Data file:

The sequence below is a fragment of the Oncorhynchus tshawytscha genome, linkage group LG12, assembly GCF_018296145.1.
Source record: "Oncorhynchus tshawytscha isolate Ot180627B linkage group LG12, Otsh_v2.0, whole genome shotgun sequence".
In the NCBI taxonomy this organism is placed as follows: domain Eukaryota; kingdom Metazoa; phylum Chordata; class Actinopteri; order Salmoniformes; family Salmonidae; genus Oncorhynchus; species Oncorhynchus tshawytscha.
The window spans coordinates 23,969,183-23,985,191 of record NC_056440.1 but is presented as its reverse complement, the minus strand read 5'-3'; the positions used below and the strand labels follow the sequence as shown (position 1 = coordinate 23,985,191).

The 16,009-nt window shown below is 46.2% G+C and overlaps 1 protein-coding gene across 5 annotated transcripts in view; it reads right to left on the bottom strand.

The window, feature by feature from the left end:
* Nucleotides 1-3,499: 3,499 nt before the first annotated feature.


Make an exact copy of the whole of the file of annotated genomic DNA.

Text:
The sequence below is a fragment of the Oncorhynchus tshawytscha genome, linkage group LG12, assembly GCF_018296145.1.
Source record: "Oncorhynchus tshawytscha isolate Ot180627B linkage group LG12, Otsh_v2.0, whole genome shotgun sequence".
In the NCBI taxonomy this organism is placed as follows: domain Eukaryota; kingdom Metazoa; phylum Chordata; class Actinopteri; order Salmoniformes; family Salmonidae; genus Oncorhynchus; species Oncorhynchus tshawytscha.
The window spans coordinates 23,969,183-23,985,191 of record NC_056440.1 but is presented as its reverse complement, the minus strand read 5'-3'; the positions used below and the strand labels follow the sequence as shown (position 1 = coordinate 23,985,191).

The 16,009-nt window shown below is 46.2% G+C and overlaps 1 protein-coding gene across 5 annotated transcripts in view; it reads right to left on the bottom strand.

The window, feature by feature from the left end:
* Nucleotides 1-3,499: 3,499 nt before the first annotated feature.